This dataset presents geo-referenced summaries of Sarus Crane (Grus antigone) and their behavioral sightings from field work. The Lumbini region is the hot spot with more than 250 species of birds and included as an Important Bird Area (IBA) of Nepal. It comprises beautiful cultural and religious resources. Hence, it is under the World Heritage Site of UNESCO. The occurrence of Sarus Crane in this region has religious value related with Buddhism. The 'presence only' data of Sarus Crane are provided for low land Nepal covering most of the VDCs of Rupandehi and Kapilbastu districts. The bounding box (decimal degrees) of the data coverage is 27.30015 til 27.576548 latitude (North) and 83.36193 til 82.990292 longitude (East), and an altitude covering 72m til 111m above sea level. Eight human resources including two experts and six local observers compiled the field-based data. The data consist of an MS Excel which includes 19 rows and 74 columns with the the following column headings: Time, Day, Month and Year of sightings, Observers, Latitude, Longitude and Elevation (m) of the sighting points, Geo-referencing method, Geographic datum, Location, District, Country, Male, Female, ClusterTotal, Habitat, Behaviour and Remarks. While this data set is relatively small, it reflects a large and complex set of representative information for the entire lowland of Nepal. Altogether 201 Sarus Cranes individuals weer counted including 104 male and 97 female within three habitats and four behaviours of birds are also described in the data. Naturalists, bird watchers, modelers as well as investigators of cranes and other birds in the region of Nepal and Northern India will find good value in this data set.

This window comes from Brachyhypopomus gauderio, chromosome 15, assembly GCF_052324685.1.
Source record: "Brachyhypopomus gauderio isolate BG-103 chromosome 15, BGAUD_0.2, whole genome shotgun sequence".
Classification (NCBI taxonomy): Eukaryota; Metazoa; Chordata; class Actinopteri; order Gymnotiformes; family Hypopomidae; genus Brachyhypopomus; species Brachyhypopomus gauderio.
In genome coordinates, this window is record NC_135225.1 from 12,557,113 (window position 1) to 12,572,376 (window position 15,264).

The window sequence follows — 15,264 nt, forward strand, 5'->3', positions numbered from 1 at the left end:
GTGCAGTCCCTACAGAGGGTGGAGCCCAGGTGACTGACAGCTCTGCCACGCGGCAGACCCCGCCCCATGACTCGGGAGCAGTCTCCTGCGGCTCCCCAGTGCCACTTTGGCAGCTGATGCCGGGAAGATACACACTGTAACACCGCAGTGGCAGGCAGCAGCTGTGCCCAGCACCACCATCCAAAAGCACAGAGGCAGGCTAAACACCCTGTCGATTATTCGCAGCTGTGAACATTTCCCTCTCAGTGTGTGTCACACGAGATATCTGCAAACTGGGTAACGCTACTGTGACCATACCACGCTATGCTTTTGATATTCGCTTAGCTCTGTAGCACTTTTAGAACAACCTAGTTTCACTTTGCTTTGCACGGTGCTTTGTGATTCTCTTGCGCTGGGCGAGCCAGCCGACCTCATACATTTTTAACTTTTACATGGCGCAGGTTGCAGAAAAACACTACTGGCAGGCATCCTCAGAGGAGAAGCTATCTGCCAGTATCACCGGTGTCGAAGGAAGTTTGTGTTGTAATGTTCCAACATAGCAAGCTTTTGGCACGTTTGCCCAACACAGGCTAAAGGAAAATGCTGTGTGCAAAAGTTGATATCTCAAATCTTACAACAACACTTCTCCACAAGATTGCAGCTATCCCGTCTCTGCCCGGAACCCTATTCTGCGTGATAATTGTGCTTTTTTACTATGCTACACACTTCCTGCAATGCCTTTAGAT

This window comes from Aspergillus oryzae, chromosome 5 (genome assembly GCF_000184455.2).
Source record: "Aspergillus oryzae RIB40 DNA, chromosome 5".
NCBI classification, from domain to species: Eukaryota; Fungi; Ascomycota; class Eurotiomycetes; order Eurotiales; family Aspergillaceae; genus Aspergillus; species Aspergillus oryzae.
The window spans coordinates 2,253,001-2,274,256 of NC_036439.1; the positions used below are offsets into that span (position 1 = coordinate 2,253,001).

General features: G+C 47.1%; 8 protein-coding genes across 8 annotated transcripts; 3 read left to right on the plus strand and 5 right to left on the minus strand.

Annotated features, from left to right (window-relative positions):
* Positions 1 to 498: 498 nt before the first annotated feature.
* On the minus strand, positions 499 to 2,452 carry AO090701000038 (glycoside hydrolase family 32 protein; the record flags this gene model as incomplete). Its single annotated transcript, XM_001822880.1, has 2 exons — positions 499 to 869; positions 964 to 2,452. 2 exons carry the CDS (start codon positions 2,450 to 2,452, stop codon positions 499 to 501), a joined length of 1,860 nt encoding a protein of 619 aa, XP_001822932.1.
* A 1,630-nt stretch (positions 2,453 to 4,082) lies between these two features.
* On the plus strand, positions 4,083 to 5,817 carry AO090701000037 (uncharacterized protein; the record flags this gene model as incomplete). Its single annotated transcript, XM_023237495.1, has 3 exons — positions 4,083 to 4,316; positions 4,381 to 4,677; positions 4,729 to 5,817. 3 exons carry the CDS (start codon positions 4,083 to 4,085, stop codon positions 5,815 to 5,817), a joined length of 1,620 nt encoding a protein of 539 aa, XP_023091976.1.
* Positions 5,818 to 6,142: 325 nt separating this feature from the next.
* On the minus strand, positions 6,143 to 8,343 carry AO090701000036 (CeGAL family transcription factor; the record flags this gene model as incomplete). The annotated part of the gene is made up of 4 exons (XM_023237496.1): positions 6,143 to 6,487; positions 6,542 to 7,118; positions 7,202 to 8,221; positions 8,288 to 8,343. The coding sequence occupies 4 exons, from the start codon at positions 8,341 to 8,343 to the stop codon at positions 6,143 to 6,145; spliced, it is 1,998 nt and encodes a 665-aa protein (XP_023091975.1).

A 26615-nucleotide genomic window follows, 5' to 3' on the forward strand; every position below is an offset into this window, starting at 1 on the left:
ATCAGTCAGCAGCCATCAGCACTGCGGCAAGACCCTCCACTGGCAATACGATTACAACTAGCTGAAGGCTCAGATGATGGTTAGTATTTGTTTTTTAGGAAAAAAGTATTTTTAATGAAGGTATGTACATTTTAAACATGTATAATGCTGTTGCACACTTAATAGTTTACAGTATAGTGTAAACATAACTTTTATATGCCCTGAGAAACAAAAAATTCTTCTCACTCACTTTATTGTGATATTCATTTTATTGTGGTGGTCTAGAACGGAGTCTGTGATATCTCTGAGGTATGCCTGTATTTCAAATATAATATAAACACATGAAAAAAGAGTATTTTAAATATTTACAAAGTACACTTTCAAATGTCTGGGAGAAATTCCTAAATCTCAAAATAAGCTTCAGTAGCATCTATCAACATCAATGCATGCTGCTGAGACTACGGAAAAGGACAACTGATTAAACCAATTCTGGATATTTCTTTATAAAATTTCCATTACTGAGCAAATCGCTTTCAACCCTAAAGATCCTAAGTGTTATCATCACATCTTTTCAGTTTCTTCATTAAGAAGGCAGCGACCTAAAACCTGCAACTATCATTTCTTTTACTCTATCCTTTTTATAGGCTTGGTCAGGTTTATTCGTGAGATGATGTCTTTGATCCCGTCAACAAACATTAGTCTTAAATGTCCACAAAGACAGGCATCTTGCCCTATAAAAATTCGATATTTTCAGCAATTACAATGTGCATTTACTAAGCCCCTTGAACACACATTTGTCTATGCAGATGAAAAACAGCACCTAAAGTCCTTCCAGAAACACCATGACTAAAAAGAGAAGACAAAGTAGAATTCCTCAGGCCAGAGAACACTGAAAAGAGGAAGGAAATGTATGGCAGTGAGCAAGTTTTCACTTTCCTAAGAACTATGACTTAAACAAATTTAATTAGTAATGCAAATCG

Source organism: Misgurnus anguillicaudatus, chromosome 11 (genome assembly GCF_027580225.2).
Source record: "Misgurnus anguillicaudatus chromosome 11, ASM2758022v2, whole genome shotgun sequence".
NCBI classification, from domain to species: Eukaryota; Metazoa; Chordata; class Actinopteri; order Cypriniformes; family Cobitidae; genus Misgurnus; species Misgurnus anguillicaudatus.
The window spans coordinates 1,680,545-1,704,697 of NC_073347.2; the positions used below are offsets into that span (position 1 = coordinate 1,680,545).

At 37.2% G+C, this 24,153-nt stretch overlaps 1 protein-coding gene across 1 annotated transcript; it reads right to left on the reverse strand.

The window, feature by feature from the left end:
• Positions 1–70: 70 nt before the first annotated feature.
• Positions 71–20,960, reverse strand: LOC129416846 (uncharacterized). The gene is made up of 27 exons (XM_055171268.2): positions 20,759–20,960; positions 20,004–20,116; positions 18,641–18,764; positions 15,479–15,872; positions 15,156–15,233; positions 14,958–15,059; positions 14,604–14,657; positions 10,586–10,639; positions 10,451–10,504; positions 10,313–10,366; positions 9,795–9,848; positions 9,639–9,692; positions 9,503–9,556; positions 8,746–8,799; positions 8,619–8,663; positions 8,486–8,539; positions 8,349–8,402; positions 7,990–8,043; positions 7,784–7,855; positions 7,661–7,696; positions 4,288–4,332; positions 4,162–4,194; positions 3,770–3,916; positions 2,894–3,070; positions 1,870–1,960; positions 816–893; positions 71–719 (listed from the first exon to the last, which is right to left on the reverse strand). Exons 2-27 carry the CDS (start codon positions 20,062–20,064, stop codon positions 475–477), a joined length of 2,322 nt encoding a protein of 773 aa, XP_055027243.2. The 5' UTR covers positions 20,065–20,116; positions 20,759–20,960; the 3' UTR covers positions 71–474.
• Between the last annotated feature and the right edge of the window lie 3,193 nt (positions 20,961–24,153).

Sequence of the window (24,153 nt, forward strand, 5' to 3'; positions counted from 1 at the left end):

• Processes controlling thermokarst lake expansion rates on the Arctic coastal plain of Northern Alaska

      Bondurant, Allen C.; Arp, Christopher D.; Jones, Benjamin M.; Daanen, Ronald P.; Shur, Yuri L. (2017-08)
      Thermokarst lakes are a dominant factor of landscape scale processes and permafrost dynamics in the otherwise continuous permafrost region of the Arctic Coastal Plain (ACP) of northern Alaska. Lakes cover greater than 20% of the landscape on the ACP and drained lake basins cover an additional 50 to 60% of the landscape. The formation, expansion, drainage, and reformation of thermokarst lakes has been described by some researchers as part of a natural cycle, the thaw lake cycle, that has reworked the ACP landscape during the course of the Holocene. Yet the factors and processes controlling contemporary thermokarst lake expansion remain poorly described. This thesis focuses on the factors controlling variation in extant thermokarst lake expansion rates in three ACP regions that vary with respect to landscape history, ground-ice content, and lake characteristics (i.e. size and depth). Through the use of historical aerial imagery, satellite imagery, and field-based data collection, this study identifies the controlling factors at multiple spatial and temporal scales to better understand the processes relating to thermokarst lake expansion. Comparison of 35 lakes across the ACP shows regional differences in expansion rate related to permafrost ice content ranging from an average expansion rate of 0.62 m/yr on the Younger Outer Coastal Plain where ice content is highest to 0.16 m/yr on the Inner Coastal Plain where ice content is lowest. Within each region, lakes vary in their expansion rates due to factors such as lake size, lake depth, and winter ice regime. On an individual level, lakes vary due to shoreline characteristics such as local bathymetry and bluff height. Predicting how thermokarst lakes will behave locally and on a landscape scale is increasingly important for managing habitat and water resources and informing models of land-climate interactions in the Arctic.